I have met quite a few people with Medtronic, a prominent company in the world of medical device technology and therapies including deep brain stimulation (DBS), over the course of the last year. This was a direct result of my book, Carson And His Shaky Paws Grampa, which included my own experience with DBS. Before Thanksgiving, I got a call from the corporate marketing manager asking if I would be willing to participate in a photo shoot in New York that would make me the "DBS patient face" for a new marketing campaign. I told her I was interested so we communicated over the course of the next couple weeks before finalizing a plan for my wife and I to come to New York (I no longer travel alone due to PD) for two days during December.
It was a trip down memory lane for Linda and me when we arrived at LaGuardia airport three days ago. We flew in over the U.S. Open Tennis Center, a place where we had spent a lot of time during the eleven years that we lived in North Jersey and I worked in Manhattan. We also flew over the new Mets Stadium (right next door to the old one). We (we have two sons) were big fans of the Mets, Giants, and Rangers. We had also spotted landmarks we recognized including various bridges, the Statue of Liberty, Ellis Island, and the new World Trade Center tower, where large cranes were poised to complete the final step of construction, the placement of a large spire pointing defiantly to the heavens. I worked at American Express directly across from WTC1 when the first terrorist bombing took place back in 1993. Like most Americans, I am still in mourning as a result of the tragic events of 9/11, which had a deeply personal impact on me.
We stayed in a nice hotel in Greenwich Village overlooking the West Side Highway, the Hudson River, and the High Line, and old railroad bridge being transformed into a walkway dotted with gardens. We were struck by how much construction we saw everywhere, evidence of an ongoing metamorphosis taking place in the city. It was a very chilly day, but a few hardy souls skated on the small rink in front of the hotel. We had dinner that night with folks from Medtronic, their advertising agency, and the photo studio to discuss the plan for the next morning. I should mention that the process was not new to me as I had worked with agencies and photo studios in my position as Merchandising VP for the Amex direct mail catalog. However, I had never, nor did I ever expect to be, the subject of a photo shoot myself.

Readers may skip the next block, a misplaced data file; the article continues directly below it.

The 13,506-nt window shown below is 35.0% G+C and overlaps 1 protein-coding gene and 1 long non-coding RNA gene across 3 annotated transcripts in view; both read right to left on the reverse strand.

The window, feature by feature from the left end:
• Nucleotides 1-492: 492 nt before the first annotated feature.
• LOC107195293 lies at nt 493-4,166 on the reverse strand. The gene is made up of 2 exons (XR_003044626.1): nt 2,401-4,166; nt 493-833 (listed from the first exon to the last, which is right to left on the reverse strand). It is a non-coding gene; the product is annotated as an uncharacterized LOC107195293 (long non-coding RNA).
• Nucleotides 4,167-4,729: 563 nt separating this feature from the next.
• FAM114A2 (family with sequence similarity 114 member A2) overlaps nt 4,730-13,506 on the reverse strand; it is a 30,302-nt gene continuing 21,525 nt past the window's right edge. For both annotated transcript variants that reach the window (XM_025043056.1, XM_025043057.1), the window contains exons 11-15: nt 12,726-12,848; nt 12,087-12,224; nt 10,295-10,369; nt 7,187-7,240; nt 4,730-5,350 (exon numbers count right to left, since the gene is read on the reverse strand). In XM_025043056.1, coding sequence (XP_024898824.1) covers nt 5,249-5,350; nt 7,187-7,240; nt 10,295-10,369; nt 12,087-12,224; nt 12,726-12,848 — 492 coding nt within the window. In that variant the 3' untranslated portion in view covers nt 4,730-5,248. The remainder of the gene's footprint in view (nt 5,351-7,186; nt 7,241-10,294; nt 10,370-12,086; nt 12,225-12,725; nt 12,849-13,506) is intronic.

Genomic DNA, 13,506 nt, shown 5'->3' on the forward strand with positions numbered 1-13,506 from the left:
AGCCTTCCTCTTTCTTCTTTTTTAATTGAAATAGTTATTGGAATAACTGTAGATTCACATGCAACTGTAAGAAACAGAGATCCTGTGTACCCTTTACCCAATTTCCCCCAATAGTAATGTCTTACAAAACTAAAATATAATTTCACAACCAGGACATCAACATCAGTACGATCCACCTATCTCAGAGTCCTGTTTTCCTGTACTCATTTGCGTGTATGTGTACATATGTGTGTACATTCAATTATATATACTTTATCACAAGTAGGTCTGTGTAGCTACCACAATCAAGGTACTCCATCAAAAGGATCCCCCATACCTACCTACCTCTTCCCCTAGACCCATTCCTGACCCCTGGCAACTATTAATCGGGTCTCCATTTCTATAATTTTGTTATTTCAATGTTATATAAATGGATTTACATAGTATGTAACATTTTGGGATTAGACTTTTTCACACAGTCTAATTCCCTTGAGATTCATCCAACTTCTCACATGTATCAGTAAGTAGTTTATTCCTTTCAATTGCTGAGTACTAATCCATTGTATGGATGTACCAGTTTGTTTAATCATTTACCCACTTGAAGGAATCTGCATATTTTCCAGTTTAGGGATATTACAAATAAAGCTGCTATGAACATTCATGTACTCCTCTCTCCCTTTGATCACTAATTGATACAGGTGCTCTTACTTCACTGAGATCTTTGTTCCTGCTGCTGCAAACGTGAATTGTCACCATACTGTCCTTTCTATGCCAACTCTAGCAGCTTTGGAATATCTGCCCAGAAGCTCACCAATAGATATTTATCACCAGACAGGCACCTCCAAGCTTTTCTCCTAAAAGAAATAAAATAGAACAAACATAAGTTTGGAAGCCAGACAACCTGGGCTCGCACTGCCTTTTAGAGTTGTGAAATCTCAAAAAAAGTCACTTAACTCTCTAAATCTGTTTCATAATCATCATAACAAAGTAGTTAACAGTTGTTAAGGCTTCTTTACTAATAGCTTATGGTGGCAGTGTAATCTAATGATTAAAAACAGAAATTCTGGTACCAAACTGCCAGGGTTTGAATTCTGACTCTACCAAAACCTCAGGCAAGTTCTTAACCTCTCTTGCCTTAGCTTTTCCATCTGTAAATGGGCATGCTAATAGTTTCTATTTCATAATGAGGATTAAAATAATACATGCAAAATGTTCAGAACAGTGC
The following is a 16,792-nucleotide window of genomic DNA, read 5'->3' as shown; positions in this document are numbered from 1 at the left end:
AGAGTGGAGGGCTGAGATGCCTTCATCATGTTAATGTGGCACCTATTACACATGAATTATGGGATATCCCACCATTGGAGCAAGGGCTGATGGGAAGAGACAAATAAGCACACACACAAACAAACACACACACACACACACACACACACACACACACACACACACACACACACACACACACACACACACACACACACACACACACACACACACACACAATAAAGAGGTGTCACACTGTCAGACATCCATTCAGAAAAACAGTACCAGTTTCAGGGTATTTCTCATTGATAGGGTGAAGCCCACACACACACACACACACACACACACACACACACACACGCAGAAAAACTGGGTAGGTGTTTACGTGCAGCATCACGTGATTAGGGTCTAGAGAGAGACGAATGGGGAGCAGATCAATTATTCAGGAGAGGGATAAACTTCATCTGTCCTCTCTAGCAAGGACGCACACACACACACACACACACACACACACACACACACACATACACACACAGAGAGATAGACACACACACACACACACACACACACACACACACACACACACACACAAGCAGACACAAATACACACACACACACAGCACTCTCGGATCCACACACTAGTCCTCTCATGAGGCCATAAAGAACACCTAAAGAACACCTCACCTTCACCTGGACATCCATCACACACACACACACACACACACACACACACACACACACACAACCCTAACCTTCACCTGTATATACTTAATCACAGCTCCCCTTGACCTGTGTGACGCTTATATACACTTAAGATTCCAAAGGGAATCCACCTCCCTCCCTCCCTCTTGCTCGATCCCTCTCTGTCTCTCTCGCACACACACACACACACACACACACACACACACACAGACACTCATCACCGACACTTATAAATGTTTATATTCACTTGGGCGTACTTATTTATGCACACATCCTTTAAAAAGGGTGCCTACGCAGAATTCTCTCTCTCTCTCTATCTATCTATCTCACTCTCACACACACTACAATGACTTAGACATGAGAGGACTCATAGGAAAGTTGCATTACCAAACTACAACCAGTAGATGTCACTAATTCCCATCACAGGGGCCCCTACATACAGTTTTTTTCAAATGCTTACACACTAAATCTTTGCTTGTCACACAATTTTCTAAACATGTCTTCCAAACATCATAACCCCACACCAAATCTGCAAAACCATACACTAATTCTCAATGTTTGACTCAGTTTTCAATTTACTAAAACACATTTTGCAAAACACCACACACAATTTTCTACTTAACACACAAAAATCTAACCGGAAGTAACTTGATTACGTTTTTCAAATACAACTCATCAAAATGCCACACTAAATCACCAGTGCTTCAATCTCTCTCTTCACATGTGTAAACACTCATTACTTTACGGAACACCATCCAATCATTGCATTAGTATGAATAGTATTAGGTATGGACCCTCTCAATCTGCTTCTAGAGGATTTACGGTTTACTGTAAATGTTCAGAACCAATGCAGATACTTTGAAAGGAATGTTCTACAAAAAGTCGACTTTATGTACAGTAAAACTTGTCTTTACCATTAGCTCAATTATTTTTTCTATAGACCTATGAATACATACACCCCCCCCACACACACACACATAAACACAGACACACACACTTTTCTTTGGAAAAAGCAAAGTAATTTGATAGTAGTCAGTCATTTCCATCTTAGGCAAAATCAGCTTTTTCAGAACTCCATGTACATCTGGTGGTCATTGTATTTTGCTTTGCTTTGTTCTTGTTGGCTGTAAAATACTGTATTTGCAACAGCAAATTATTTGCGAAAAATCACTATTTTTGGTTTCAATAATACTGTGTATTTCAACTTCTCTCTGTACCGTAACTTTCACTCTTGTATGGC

Linda and I rose early the next morning to shower and pack so that we could be downstairs for the short trip to the studio only five blocks away. Once there, I was directed to a corner for a makeup and hair session. I worked with two gentlemen who were obviously pros at their work. One mentioned that he did women's skier Lindsay Vonn's makeup for her. Next I spoke with the photographer about the logistics of the shoot and what they wanted me to do and the marketing people filled me in on the marketing plan. I was to be the "patient face" of a new deep brain stimulation campaign targeted to doctors, hospitals, and prospective patients.
I had never imagined that the shoot would be physically challenging, but I was wrong. Without going into too much detail, they wanted to take pictures of me lunging forward with one leg into a semi-squat position and pretending to break an already broken pole over my knee while looking directly at the camera. The photographer, an interesting young man from Norway, wanted me to try a variety of facial expressions, such as happy, proud, satisfied, determined........, to see what worked best. If you have never tried this, it is not easy. I had my wife stand next to him as he took the photos since I am used to making all kinds of faces at her (I have had 43 years to practice).
We kept this up for two hours with a few breaks for me to recover, them to review the shots taken, and one clothing change. After a while, my left quad, which was getting the brunt of the workout, started to tighten up. The makeup guy applied touch up's more and more frequently as I started to perspire as a result of the physical work and bright light. I was pleased that my balance (not a strong point for most with PD) was not bad at the outset. However, as we got deeper into the session my poses became more and more like Chevy Chase slapstick. Thankfully, they assured me when it was over that they were pleased with the results. They even took a shot of Linda and me together (which they will send us) as a momento. They told me afterward that it was OK to talk about what took place, but I don't want to be the one to introduce the details of the campaign.
When we returned to the airport for our trip home, I was surprised by how totally exhausted I was, not to mention the throbbing in my left quad. Needless to say, I have a heightened level of respect for photography models. All in all, it was quite a memorable experience.